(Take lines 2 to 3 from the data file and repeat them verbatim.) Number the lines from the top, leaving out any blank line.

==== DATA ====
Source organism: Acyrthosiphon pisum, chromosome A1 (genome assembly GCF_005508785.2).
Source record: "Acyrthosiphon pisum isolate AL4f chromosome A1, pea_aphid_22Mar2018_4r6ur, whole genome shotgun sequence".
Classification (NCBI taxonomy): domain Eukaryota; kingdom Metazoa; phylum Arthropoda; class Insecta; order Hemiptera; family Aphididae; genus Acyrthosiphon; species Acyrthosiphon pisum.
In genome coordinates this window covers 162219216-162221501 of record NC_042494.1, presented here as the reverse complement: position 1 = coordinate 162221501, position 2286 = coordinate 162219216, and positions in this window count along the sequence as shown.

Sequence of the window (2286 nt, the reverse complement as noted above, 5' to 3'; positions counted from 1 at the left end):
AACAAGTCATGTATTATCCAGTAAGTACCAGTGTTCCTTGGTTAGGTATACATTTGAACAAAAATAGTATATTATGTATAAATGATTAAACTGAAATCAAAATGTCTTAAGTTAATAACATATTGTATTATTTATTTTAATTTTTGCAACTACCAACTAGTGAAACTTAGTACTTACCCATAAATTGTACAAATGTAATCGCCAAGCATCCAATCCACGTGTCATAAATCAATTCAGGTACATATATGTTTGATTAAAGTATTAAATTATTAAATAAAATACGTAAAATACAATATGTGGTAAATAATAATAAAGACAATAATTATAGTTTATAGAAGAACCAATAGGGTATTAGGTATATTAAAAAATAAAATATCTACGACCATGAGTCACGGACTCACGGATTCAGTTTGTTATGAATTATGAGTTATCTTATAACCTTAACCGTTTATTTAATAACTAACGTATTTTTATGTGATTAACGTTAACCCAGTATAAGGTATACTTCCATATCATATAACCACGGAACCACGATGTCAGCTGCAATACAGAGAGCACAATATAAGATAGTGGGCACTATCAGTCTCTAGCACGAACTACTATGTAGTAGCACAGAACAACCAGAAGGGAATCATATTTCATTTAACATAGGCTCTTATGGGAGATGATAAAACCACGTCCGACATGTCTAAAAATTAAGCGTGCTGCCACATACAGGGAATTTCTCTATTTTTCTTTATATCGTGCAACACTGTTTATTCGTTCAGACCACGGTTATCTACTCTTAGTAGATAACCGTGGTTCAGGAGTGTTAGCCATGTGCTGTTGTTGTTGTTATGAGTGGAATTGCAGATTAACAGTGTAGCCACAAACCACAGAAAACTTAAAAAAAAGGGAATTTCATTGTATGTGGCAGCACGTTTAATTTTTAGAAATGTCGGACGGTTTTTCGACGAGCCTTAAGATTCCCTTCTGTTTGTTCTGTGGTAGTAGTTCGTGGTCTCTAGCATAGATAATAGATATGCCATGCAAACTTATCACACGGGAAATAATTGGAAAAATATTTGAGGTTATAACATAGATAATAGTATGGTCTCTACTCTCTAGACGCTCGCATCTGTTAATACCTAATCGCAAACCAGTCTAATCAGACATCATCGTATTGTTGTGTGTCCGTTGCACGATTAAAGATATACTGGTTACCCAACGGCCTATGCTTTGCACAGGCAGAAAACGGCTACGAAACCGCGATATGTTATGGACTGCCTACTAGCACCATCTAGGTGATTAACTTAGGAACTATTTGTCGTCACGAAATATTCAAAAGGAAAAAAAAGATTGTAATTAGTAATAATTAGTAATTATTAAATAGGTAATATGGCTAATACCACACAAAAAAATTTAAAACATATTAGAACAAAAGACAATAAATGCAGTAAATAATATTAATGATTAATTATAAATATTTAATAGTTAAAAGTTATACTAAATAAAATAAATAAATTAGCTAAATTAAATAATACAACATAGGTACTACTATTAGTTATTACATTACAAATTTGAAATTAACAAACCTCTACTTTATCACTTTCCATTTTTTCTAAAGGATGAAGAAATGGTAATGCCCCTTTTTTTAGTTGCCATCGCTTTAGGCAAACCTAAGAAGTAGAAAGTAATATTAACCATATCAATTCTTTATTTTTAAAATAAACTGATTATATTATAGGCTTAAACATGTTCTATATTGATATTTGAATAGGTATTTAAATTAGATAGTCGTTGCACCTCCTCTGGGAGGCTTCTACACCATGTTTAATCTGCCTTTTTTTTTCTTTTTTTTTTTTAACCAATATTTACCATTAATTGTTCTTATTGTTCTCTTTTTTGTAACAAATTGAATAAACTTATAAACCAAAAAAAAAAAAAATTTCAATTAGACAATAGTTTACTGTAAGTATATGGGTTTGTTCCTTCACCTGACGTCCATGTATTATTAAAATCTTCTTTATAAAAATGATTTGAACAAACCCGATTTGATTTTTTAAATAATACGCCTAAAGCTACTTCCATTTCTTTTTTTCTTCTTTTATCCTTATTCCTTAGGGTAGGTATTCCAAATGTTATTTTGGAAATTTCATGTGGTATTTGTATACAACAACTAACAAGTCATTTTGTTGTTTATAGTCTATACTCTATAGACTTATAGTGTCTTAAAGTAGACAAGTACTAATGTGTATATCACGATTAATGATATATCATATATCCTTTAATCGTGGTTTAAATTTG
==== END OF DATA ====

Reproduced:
Source record: "Acyrthosiphon pisum isolate AL4f chromosome A1, pea_aphid_22Mar2018_4r6ur, whole genome shotgun sequence".
Classification (NCBI taxonomy): domain Eukaryota; kingdom Metazoa; phylum Arthropoda; class Insecta; order Hemiptera; family Aphididae; genus Acyrthosiphon; species Acyrthosiphon pisum.